[fwd] Rats take down Stanford ...

A follow-up thought on redundancy issues.

- paul


Date: Mon, 21 Oct 1996 12:54:05 -0700 (PDT)
From: risks@csl.sri.com
Subject: RISKS DIGEST 18.54


Date: Fri, 18 Oct 96 11:03 EST
From: William Hugh Murray <0003158580@mcimail.com>
Subject: Re: Rats take down Stanford ... (RISKS-18.53)

PGN's request for redundancy brings to mind the story of the infrastructure
computer center in Trumbull, Connecticut. It is an old story but bears

Seems that a squirrel got into a transformer and brought down the external
power supply. The UPS kicked in, engine generators came on line, and the
center operated in this mode for about an hour and a half. At the end of
that time the external power was restored. The external power, the UPS, and
the engine generators went inot a deadly embrace. The whole thing came down
and would not come back up.

I take two lessons from this. First, redundancy adds some complexity and a
lot of redundancy adds a lot of complexity. At some point the redundancy
begins to introduce failure modes and failure events that would not have
exited in its absence. There is an upper bound to such redundancy.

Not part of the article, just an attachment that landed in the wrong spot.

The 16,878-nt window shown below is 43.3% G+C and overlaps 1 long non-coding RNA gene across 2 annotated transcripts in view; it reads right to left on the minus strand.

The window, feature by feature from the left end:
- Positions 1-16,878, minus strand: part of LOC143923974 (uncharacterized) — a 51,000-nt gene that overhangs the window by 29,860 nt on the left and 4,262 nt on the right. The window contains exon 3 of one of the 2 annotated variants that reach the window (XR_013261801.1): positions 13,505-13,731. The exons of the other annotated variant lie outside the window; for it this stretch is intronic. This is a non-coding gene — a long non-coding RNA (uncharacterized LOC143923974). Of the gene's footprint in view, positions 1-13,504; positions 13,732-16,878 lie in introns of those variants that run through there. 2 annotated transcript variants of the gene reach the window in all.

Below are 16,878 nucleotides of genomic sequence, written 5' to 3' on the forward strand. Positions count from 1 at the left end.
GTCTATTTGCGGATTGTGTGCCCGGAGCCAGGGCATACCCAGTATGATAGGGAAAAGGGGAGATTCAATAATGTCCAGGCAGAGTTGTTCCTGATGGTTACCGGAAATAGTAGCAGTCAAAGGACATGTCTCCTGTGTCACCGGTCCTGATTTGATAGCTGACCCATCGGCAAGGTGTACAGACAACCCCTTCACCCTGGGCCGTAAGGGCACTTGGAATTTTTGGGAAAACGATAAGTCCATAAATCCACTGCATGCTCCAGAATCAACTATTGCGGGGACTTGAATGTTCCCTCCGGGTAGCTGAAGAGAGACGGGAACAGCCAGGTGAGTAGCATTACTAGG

Second, test redundant systems through to resumption of normal operations.
In this case, the operators had tested to ensure that the redundant systems
would come online in the event of a failure of the primary system. They had
not tested to see what would happen when the primary system was restored to
normal operation.

Who would have even thought about it? I confess that I would not have.

William Hugh Murray, New Canaan, Connecticut



As a rule we exercise our generator under load every Thursday at 1000hrs.
I would like to do this monthly but, the automatic exercise mechanism
cannot deal with 30 day intervals. In addition, once every 6 months, we
simulate a power outage by switching off and on the main breaker at the
service entrance durig a traffic lull period.


Patrick J. Chicas
Email: pjc@unix.off-road.com
URL: http://www.Off-Road.com